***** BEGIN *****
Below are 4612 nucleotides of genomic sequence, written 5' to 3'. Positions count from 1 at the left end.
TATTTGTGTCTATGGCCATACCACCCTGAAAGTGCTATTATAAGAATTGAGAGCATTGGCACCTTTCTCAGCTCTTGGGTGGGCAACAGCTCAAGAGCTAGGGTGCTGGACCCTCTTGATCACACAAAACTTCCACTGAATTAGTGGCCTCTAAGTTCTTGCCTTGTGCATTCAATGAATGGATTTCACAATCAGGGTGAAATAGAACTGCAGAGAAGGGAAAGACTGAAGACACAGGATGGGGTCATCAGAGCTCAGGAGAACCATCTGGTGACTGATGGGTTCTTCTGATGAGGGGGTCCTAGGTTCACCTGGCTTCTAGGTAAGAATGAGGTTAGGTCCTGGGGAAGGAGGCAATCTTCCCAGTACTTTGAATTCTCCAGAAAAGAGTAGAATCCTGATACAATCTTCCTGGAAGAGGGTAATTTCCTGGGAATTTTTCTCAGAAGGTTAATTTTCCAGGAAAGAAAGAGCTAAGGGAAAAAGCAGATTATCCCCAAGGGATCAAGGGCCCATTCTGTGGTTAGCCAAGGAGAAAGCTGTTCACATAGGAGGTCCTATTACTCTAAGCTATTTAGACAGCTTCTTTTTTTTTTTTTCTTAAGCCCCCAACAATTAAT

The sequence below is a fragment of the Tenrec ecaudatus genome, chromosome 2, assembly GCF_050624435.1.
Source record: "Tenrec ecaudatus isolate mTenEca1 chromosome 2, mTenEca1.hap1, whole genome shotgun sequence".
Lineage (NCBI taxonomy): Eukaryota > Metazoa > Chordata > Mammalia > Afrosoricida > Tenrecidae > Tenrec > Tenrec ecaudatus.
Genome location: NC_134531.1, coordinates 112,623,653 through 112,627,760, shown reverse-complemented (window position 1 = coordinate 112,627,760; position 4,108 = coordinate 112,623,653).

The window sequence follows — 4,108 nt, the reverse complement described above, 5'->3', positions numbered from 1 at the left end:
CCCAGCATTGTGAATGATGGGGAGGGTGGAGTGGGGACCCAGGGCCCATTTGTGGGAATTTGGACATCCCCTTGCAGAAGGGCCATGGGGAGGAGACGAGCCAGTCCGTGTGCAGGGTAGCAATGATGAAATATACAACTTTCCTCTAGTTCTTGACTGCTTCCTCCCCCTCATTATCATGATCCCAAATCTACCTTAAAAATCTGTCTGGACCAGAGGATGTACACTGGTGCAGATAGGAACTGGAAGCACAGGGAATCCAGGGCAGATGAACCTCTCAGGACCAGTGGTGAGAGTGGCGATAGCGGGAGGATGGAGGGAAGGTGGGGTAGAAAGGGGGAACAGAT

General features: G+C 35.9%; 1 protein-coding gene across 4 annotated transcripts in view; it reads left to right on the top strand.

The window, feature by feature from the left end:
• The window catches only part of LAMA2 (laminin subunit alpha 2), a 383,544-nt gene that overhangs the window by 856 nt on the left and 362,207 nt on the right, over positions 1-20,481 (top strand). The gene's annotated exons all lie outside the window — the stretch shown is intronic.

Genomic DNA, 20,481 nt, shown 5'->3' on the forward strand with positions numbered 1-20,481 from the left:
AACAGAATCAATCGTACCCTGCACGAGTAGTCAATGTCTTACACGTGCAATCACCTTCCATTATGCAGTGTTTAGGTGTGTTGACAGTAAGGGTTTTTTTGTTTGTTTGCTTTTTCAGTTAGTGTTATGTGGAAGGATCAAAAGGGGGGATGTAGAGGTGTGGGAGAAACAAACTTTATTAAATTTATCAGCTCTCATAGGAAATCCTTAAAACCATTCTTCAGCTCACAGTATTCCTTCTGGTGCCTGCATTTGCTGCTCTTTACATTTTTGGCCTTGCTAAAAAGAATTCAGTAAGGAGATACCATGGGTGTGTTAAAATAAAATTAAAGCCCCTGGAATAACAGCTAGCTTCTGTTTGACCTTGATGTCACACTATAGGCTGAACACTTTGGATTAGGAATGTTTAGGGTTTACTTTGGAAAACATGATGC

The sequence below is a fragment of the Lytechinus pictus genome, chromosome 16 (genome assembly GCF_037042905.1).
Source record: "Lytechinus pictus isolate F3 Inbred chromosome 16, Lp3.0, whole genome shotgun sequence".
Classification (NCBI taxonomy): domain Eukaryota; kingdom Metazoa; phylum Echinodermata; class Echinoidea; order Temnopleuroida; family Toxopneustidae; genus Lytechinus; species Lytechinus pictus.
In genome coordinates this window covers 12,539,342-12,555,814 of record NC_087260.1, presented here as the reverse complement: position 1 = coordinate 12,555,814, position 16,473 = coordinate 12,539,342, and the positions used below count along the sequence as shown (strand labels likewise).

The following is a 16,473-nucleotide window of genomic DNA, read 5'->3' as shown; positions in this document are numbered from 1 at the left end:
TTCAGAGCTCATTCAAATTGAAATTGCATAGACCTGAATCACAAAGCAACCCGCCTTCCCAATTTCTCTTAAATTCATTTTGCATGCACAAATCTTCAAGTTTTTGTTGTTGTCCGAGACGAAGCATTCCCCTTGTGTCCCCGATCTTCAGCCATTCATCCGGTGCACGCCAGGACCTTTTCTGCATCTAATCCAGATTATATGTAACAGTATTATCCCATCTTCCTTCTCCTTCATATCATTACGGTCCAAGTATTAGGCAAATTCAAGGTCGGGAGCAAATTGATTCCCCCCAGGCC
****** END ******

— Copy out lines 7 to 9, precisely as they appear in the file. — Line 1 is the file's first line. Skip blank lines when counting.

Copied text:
The window sequence follows — 4,108 nt, the reverse complement described above, 5'->3', positions numbered from 1 at the left end:
CCCAGCATTGTGAATGATGGGGAGGGTGGAGTGGGGACCCAGGGCCCATTTGTGGGAATTTGGACATCCCCTTGCAGAAGGGCCATGGGGAGGAGACGAGCCAGTCCGTGTGCAGGGTAGCAATGATGAAATATACAACTTTCCTCTAGTTCTTGACTGCTTCCTCCCCCTCATTATCATGATCCCAAATCTACCTTAAAAATCTGTCTGGACCAGAGGATGTACACTGGTGCAGATAGGAACTGGAAGCACAGGGAATCCAGGGCAGATGAACCTCTCAGGACCAGTGGTGAGAGTGGCGATAGCGGGAGGATGGAGGGAAGGTGGGGTAGAAAGGGGGAACAGAT

General features: G+C 35.9%; 1 protein-coding gene across 4 annotated transcripts in view; it reads left to right on the top strand.